[HEADSUP] Let's start a Cygwin 1.7 release area

Corinna Vinschen corinna-cygwin@cygwin.com
Sat Apr 5 10:09:00 GMT 2008

On Apr  4 14:22, Corinna Vinschen wrote:
> On Apr  3 17:46, Charles Wilson wrote:
> > Christopher Faylor wrote:
> >> Why do we need a fstab.$SID and linux doesn't need this?
> >
> > Well, I like to create user mounts for each user (Guest, Administrator, me) 
> > like this:
> >
> > mount -f -u -b "C:/Documents and Settings/<user>/My Documents" "/mydocs"
> > mount -f -u -b "C:/Documents and Settings/<user>/Desktop" "/desktop"
> > [...]
> I understand that.  Well, we shouldn't make this overly public, but
> keeping the fstab.$SID handling in doesn't hurt the least bit.
> [...]

I just applied a patch which changes the fstab handling somewhat.  I
made especially a change to how system and user mount points are
handled, which is supposed to support sysadmins in commercial or
organizational environments.

- The paths in the first and second field may contain nuts^Wspaces.
  You specify them the same way as in a Linux fstab, using the special
  string "\040":

    C:/Documents\040and\040Settings /my\040docs ntfs binary 0 0

- mount(1) and umount(1) don't write back any information to the
  registry.  Cygwin still reads mount points from the registry, though,
  if no fstab file exists.  This is just left in for the transformation
  process.  It will get removed at one point.

- All mount points in /etc/fstab are system mount points by default,
  all other mount points are always user mount points.  The important
  thing here is, that user mount points can't override system mount
  points anymore.  If you try that, you get an EPERM error.  The reason
  for this change is to allow sysadmins to specify paths in /etc/fstab
  which no user is allowed to screw up.  Paths which the user may
  umount or re-mount can be marked as user mounts by the admin.

- The flags string in the fstab file also understands the flags "system"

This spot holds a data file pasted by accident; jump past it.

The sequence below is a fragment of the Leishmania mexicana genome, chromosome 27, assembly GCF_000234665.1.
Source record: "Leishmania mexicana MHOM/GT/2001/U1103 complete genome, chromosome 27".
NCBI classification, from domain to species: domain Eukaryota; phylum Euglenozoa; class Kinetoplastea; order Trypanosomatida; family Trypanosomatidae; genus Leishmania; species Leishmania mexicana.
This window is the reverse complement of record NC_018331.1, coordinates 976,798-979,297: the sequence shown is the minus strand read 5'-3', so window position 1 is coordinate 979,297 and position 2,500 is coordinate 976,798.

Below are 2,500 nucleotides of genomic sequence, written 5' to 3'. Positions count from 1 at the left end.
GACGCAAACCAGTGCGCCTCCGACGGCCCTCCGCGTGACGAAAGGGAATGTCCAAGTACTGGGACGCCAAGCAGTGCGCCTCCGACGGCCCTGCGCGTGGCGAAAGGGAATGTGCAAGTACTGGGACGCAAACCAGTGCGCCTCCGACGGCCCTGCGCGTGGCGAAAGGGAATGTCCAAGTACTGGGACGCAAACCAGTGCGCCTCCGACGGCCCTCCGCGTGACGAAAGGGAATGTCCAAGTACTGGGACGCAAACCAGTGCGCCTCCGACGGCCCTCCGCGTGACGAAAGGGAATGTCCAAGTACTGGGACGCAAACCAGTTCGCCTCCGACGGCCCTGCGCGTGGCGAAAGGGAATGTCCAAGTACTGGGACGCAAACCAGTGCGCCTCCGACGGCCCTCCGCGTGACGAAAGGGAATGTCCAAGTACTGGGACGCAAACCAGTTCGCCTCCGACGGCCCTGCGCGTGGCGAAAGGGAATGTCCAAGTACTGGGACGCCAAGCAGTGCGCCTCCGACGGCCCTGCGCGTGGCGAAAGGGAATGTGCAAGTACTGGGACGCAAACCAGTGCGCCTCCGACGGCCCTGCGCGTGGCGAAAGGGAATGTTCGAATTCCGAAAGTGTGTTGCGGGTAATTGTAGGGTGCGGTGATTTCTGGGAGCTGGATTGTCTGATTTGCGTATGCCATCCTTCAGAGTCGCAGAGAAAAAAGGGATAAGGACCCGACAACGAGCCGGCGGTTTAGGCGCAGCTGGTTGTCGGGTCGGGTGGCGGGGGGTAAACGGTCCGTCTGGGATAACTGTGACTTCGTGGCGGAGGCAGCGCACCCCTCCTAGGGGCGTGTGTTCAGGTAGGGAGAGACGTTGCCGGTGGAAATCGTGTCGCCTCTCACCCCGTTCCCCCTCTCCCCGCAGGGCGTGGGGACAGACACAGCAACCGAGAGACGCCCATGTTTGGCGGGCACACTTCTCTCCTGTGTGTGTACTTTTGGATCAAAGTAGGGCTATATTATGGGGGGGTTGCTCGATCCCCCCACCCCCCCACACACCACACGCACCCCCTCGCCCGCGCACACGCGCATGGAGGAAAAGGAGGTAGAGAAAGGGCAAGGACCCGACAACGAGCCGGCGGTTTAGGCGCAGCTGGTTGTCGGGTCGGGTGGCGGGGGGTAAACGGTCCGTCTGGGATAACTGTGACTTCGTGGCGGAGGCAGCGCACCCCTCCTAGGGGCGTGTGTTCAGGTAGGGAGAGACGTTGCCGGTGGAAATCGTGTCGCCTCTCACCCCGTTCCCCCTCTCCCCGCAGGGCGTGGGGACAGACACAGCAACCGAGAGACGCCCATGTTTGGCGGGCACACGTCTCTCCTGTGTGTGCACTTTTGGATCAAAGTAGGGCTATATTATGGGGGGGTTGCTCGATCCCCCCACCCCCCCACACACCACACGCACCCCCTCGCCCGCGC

and "user" now, to allow the sysadmin to specify default paths which a
  user may change.

- Cygwin creates "/cygdrive" as default cygdrive prefix now before
  reading the fstab files.  It's a user mount by default, so the user
  can override it.  If the sysadmin decides to add the cygdrive prefix
  to /etc/fstab as system mount, no user can override it, but gets an
  EPERM instead.

- The user-specific fstab file is now /etc/fstab.$USER, not /etc/fstab.$SID
  anymore.  My significant other convinced me that nobody(TM) knows what
  a SID is.  I pointed out the Cygwin user's guide, but...

- I hacked a new Cygwin postinstall script, which is called "postinstall"
  in the Cygwin sources, and which gets copied to
  /etc/postinstall/000-cygwin-post-install.sh at installation time.
  It creates a default /etc/fstab file which (for now) contains the
  standard mount points for /usr/bin and /usr/lib.  The script also
  creates the /dev/shm and /dev/mqueue subdirectories which are required
  for POSIX semaphores/shared memory/message queues, but that's another

  The /etc/fstab file which gets created by this script contains
  lots of comment, which is basically taken from Linux' fstab man page.
  I added Cygwin specifc descriptions and examples.  I hope it helps.
  I would be glad if people could read the text and comment on it.


Corinna Vinschen                  Please, send mails regarding Cygwin to
Cygwin Project Co-Leader          cygwin AT cygwin DOT com
Red Hat

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